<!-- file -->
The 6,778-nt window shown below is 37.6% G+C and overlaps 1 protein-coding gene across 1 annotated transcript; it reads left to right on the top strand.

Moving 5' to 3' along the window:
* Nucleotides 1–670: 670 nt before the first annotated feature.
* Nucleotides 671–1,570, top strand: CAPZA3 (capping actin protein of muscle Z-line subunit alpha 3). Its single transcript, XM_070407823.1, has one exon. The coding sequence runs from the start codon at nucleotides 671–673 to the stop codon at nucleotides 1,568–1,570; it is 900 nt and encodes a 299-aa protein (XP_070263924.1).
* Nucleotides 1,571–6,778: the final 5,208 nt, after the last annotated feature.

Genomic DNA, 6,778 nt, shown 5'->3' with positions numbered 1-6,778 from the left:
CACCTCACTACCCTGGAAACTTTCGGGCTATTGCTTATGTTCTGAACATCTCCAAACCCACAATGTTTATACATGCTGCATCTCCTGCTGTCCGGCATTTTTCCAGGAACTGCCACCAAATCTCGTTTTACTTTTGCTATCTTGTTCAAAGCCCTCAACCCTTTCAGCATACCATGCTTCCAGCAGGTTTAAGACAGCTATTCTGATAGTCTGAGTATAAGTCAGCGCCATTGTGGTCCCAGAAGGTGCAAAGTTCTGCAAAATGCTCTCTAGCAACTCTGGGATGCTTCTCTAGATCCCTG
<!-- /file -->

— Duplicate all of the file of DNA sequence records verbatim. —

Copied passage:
The 6,778-nt window shown below is 37.6% G+C and overlaps 1 protein-coding gene across 1 annotated transcript; it reads left to right on the top strand.

Moving 5' to 3' along the window:
* Nucleotides 1–670: 670 nt before the first annotated feature.
* Nucleotides 671–1,570, top strand: CAPZA3 (capping actin protein of muscle Z-line subunit alpha 3). Its single transcript, XM_070407823.1, has one exon. The coding sequence runs from the start codon at nucleotides 671–673 to the stop codon at nucleotides 1,568–1,570; it is 900 nt and encodes a 299-aa protein (XP_070263924.1).
* Nucleotides 1,571–6,778: the final 5,208 nt, after the last annotated feature.

Genomic DNA, 6,778 nt, shown 5'->3' with positions numbered 1-6,778 from the left:
CACCTCACTACCCTGGAAACTTTCGGGCTATTGCTTATGTTCTGAACATCTCCAAACCCACAATGTTTATACATGCTGCATCTCCTGCTGTCCGGCATTTTTCCAGGAACTGCCACCAAATCTCGTTTTACTTTTGCTATCTTGTTCAAAGCCCTCAACCCTTTCAGCATACCATGCTTCCAGCAGGTTTAAGACAGCTATTCTGATAGTCTGAGTATAAGTCAGCGCCATTGTGGTCCCAGAAGGTGCAAAGTTCTGCAAAATGCTCTCTAGCAACTCTGGGATGCTTCTCTAGATCCCTG